* * *
So, instead of saying, “Melissa was sad” (which is telling the reader), you might try something like:
Tears welled in the corners of Melissa’s eyes. Her bottom lip trembled. Taking a deep breath, I reached for a tissue and handed it to her, just as the first teardrop rolled along her cheek.
Even though I know the difference, sometimes it’s hard to determine what parts of my story could use more “showing” vs “telling” — and even, how.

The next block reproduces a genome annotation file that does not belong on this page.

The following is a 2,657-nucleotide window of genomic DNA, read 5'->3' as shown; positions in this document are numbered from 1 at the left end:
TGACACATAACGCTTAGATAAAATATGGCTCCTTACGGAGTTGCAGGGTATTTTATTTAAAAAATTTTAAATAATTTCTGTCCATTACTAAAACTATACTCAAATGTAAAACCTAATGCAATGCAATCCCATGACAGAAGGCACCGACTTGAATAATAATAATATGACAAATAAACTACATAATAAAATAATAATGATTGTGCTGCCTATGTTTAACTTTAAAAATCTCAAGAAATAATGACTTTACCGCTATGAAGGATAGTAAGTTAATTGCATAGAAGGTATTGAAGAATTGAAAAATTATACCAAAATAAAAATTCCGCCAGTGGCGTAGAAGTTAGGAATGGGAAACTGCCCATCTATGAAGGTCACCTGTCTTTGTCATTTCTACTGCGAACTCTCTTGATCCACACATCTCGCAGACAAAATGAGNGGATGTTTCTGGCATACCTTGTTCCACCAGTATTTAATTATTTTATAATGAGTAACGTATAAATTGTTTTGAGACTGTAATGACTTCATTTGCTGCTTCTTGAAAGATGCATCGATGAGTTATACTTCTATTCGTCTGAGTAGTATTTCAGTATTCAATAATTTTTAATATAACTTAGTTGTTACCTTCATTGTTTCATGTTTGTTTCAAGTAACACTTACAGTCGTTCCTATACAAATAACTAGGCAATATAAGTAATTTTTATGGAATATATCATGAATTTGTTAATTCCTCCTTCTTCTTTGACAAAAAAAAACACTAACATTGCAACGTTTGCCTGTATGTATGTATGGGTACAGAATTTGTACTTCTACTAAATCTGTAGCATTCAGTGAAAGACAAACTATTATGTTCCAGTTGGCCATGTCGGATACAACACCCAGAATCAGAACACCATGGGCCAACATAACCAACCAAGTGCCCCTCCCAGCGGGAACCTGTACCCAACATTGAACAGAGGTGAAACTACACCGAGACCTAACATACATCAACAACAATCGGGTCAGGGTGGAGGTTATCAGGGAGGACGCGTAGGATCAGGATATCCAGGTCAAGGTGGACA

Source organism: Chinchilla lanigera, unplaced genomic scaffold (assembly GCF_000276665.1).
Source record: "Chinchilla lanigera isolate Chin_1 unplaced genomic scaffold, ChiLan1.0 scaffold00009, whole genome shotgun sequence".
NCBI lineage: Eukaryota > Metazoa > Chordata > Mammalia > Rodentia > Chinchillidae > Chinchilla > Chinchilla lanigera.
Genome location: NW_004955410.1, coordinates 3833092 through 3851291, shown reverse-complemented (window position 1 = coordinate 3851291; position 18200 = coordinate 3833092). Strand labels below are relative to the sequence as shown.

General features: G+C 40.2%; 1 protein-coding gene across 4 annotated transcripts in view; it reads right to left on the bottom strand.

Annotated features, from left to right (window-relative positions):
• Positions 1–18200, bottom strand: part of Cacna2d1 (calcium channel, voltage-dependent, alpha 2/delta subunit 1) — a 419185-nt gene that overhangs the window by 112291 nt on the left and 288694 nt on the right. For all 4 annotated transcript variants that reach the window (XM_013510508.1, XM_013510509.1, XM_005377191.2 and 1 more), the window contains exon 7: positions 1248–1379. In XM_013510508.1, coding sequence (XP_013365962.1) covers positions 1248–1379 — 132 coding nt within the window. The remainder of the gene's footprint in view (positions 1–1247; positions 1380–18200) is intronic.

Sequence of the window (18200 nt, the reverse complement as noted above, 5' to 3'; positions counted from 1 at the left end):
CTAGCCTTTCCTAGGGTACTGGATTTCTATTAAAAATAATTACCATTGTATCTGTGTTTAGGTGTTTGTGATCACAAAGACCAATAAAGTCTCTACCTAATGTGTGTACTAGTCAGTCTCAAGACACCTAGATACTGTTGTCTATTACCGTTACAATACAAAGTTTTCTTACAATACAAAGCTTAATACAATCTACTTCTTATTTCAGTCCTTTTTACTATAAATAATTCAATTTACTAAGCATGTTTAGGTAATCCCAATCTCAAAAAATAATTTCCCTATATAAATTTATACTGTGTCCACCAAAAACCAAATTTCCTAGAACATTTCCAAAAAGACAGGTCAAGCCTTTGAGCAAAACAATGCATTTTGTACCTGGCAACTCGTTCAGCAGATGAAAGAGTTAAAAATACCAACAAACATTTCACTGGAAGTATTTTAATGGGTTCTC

Here are a couple of ways you can let the reader see:
1. Use dialogue
2. Use all the senses — taste, touch, scent, sight, and smell
3. Use great adjectives and strong verbs
Go through your own writing. Are there places you can SHOW the reader what’s happening? How can you expand on them? Want to learn more? There are many writing craft books you can check out, but Show & Tell in a Nutshell by Jessica Bell has exercises so you can learn by...showing. <grin>
— Chase Superman Duffy